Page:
MAREK DOBKE, M.D., San Clemente
Dear Mr. Sillas, I read your comment, “It is time for equal pay for men and women” published in San Clemente Times. In principle, I agree with you: there should be equality in wages and awards, and deciding on wages should be gender-blind. However, regarding soccer, it is simply business, and male games attract more viewers, TV advertisements, promotions, etc. For example, when you visit the stadium where the Galaxy plays, see how many people buy jerseys adorned with the name “Ibrahimovic.” However, I did not see any females wearing a jersey with a female player’s name. Income from male games is simply higher. So, proportionally or disproportionally, male players receive more. Changing subjects: male models earn a small fraction compared to female fashion models, and nobody protests. . . .
Overall, although we strive for equality, we have to live with practical realities, too, and accept that arithmetical equality is not always feasible, even if theoretically appropriate.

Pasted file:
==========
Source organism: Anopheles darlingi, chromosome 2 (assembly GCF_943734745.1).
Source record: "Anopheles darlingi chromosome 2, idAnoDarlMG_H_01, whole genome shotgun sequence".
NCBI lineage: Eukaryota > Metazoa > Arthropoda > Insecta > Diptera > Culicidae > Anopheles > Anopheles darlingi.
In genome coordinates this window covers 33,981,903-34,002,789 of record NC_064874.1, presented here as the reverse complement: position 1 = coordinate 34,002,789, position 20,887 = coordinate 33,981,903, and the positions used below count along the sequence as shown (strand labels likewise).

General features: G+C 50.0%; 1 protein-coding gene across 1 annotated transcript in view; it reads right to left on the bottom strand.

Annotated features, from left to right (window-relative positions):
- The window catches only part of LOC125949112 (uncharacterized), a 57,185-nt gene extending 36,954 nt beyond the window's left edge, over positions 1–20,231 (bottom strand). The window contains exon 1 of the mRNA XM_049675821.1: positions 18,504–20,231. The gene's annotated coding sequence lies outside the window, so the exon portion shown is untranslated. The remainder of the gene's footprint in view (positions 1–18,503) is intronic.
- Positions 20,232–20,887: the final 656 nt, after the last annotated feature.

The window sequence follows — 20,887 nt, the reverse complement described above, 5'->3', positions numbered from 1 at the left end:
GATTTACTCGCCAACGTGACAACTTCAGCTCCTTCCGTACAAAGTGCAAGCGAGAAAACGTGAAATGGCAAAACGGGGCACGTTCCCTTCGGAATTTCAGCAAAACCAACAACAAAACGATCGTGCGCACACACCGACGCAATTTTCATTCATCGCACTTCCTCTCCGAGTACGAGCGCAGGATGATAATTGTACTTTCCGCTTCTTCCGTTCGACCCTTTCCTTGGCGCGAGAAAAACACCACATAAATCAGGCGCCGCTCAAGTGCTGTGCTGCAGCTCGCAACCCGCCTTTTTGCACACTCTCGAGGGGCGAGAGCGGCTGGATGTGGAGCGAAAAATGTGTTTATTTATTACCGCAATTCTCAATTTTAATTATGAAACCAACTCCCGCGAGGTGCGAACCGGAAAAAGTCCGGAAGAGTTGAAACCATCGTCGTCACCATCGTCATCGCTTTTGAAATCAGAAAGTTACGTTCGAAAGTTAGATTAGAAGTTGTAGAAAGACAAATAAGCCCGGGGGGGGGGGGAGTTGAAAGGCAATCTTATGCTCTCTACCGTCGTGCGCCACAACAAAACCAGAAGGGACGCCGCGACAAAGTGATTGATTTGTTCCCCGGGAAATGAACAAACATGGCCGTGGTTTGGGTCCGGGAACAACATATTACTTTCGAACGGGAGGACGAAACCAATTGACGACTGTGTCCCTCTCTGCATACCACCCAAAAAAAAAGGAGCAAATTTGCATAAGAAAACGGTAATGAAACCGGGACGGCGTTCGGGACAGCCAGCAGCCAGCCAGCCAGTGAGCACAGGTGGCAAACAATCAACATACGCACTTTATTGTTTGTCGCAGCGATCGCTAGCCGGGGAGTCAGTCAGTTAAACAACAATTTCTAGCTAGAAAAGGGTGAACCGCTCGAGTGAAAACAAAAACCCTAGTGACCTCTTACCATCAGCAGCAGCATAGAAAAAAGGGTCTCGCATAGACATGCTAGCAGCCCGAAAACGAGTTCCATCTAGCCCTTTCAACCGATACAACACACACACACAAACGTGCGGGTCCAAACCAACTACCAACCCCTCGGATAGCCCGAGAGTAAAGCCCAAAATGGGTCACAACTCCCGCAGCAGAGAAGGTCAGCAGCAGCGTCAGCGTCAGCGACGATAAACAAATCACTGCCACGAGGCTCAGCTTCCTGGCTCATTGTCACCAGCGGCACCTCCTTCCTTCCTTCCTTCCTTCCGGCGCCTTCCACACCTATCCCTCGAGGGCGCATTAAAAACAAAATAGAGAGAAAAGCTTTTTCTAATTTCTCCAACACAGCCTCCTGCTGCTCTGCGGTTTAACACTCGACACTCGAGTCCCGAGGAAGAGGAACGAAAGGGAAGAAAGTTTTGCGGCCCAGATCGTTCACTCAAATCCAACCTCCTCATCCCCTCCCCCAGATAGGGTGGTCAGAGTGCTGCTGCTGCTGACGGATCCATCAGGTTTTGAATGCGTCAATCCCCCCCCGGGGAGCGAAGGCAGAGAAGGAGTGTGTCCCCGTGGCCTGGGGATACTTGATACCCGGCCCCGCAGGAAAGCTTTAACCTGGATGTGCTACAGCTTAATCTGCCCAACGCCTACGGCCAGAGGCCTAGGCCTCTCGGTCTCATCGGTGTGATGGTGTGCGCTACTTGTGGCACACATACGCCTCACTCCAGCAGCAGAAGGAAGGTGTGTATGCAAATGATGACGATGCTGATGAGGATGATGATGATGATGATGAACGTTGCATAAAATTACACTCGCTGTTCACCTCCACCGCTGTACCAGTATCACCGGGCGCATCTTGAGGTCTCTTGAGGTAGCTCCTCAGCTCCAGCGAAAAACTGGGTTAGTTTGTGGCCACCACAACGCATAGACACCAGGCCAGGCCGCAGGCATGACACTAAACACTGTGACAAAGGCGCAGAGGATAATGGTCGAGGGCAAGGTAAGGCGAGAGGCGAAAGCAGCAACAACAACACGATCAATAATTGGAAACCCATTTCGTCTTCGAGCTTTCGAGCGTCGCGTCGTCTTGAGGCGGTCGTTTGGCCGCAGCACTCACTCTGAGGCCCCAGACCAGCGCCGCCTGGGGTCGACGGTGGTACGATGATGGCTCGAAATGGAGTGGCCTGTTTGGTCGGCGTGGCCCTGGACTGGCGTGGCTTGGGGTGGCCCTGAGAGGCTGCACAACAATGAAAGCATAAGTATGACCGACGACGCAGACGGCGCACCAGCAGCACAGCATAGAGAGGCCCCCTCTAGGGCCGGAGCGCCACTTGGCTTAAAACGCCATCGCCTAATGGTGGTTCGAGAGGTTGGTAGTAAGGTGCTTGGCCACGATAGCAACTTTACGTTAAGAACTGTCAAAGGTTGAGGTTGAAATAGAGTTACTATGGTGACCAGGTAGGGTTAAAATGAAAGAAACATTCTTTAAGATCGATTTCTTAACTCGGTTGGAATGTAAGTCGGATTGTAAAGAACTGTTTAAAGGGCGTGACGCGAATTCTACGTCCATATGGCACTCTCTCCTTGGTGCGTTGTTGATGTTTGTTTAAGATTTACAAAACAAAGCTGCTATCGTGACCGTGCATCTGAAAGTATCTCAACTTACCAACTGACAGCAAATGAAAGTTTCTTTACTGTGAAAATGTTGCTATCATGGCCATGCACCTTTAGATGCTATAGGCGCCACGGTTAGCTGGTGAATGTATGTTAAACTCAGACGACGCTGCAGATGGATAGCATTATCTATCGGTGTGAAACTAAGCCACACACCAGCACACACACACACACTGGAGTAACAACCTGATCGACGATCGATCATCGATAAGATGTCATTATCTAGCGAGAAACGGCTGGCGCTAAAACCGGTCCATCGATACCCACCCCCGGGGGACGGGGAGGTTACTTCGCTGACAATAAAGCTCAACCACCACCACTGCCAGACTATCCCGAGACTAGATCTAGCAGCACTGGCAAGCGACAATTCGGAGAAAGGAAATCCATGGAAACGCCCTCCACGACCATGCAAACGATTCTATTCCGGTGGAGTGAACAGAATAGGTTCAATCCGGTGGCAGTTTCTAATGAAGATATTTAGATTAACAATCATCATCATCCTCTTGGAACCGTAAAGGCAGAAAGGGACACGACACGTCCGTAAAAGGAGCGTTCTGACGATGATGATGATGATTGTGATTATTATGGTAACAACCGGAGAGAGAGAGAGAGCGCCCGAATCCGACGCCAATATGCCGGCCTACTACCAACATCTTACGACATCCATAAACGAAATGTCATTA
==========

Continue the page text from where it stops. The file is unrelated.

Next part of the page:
Editor’s note: According to Fox Sports, which broadcast the U.S.’s 2-0 victory over the Netherlands in the FIFA Women’s World Cup final earlier this month, the American audience on English-language television was 14.27 million on Fox Sports platforms—20% higher than the 2018 men’s World Cup final. Including streaming and the 1.6 million viewers on Telemundo, the total was 15.87 million viewers for the 2019 women’s final in France, compared to 12.51 million who tuned in across all platforms for the 2018 men’s final in Russia.